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With multiple advanced degrees in Business and Information Science, Rebecca Garland has enjoyed careers in consulting, accounting and education as well as owning her own small business. With practical as well as academic expertise in investing, she is able to cut through the technicalities of... More
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  • Entrepreneurs Plan Investments For Rough Years Ahead 0 comments
    Dec 17, 2012 5:58 AM | about stocks: SAR

    Pausing for a moment to consider the environment around us:

    - Obama is back in office and pledging to "tax the rich."

    - Possibilities for seems to be constantly looming across the globe.

    - The "Fiscal Cliff" is rapidly approaching.

    All things considered, this may not be a great year for the self employed. That's not to say that your business won't be booming - we certainly hope that your hard work is helping you navigate out of the current economic mire. What's causing many self-employed individuals concern is what is not being said, including the fact that the average American household income is roughly $50,000.

    Applying a broad stroke of a tax paintbrush finds that the "rich" is virtually anyone who makes more than $50,000 per year. Even painting with a narrow brush finds that households making $250,000 - a number that is thrown around often - won't be able to carry the burden alone if the economy doesn't improve soon. The government changes of 2013 are bound to affect virtually all successful small business owners.

    So what is the savvy self-employed individual to do?

    Simply what they always do - hope for the best and prepare for the worst.

    Reinvest Profits

    The absolute best thing most small business owners can do is reinvest in their business and avoid declaring any more than absolutely necessary as income, especially during a period of new taxation and uncertainty. Investing in your business wisely will also help to grow your company, bring you new clients and earn additional income as well.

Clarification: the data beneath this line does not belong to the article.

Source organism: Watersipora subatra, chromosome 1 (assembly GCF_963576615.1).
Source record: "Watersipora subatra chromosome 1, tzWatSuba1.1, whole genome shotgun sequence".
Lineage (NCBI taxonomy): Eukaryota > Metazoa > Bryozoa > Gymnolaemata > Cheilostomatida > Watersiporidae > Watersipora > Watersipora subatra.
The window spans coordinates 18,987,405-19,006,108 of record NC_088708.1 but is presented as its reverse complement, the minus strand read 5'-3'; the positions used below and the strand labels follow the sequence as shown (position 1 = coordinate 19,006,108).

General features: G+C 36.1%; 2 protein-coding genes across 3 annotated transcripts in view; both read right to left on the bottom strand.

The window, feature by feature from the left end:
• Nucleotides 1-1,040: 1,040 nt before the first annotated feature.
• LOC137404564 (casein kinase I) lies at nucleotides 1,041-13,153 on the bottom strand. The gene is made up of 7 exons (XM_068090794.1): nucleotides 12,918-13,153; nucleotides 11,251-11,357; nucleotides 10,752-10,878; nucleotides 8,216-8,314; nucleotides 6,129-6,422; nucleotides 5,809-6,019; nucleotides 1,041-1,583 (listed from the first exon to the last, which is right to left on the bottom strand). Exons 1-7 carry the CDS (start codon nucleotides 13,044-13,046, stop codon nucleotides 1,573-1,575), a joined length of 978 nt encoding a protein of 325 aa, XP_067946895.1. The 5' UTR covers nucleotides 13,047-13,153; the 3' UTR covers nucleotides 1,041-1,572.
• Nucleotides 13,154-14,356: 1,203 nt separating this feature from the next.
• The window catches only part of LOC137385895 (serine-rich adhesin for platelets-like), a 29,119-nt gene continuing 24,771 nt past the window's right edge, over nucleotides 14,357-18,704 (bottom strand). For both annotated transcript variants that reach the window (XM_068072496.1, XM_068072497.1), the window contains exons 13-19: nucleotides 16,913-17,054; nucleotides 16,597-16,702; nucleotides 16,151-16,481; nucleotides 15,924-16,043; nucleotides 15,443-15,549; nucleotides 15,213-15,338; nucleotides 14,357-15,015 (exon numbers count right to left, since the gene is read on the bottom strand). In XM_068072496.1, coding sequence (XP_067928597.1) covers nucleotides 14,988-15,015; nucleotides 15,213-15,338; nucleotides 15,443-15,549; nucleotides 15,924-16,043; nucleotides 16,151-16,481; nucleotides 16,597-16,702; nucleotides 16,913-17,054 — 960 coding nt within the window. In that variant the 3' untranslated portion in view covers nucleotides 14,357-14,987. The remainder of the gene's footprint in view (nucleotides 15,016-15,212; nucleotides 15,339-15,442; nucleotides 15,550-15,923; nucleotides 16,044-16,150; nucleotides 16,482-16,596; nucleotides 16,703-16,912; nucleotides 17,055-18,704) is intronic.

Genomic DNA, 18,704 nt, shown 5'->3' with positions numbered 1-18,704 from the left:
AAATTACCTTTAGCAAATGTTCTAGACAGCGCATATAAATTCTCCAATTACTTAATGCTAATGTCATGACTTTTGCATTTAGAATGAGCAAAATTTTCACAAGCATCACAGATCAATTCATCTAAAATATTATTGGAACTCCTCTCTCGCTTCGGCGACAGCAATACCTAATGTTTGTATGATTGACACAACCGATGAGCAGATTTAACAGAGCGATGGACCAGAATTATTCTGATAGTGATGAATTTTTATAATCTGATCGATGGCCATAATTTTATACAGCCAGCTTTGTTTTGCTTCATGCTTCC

Get Tax Savvy

    This is absolutely the time to get advice and help from a savvy tax professional. There will be changes to the current tax rules before we file for taxes this year and some savvy tax planning now may save you considerable amounts in taxes in the next few months and over the next few years.

    Even if you've worked with your current accounting professional for years, consider shopping around to find the experts in your industry. You want someone who can give you savvy (legal) advice - not just fill in blanks of your tax return.

    Stay Abreast of Medical Plan Changes

    The largest portions of the Patient Protection and Affordable Care Act, aka Obamacare, are poised to take affect by January 2014 - roughly one year from now. If you have more than fifty employees on your health insurance plan, this will likely have significant impact on your company's finances. Start planning carefully and effectively, if you haven't already, to stay in tune with the demands and penalties of the government's healthcare act.

    Plan to Get Out Safely

    There is always volatility when you're self employed, but one of the most volatile times is the point when you're ready to sell out, close doors or walk away. Those who have had a good run, but aren't interested in learning to operate with the new conditions and potentially much higher taxes, may choose to exit the industry.

    As you make plans to retire or sell your company, strongly consider investing in assets that will give you security over the bumpy road ahead. All signs point to a period of inflation in the relatively near future as well as our current ups and downs.

    The stock market will continue to grow and shrink, and investing your profits there is wise if you're looking growing assets for the long term - in fact the manic depressive stock market may make this an excellent time to invest in steady companies. Buy low, after all.

    Assets such as annuities including my structured settlement cash may also give you relief from the stress of navigating tricky waters for investments and retirement savings. Locking in a delayed fixed or variable annuity with the proceeds of your business' sale is an excellent way to ensure your money is there for you in the future when you may not be able to get by on your business savvy. Invest now while you're able to continue earning, but enjoy the rewards of your efforts the rest of your life.

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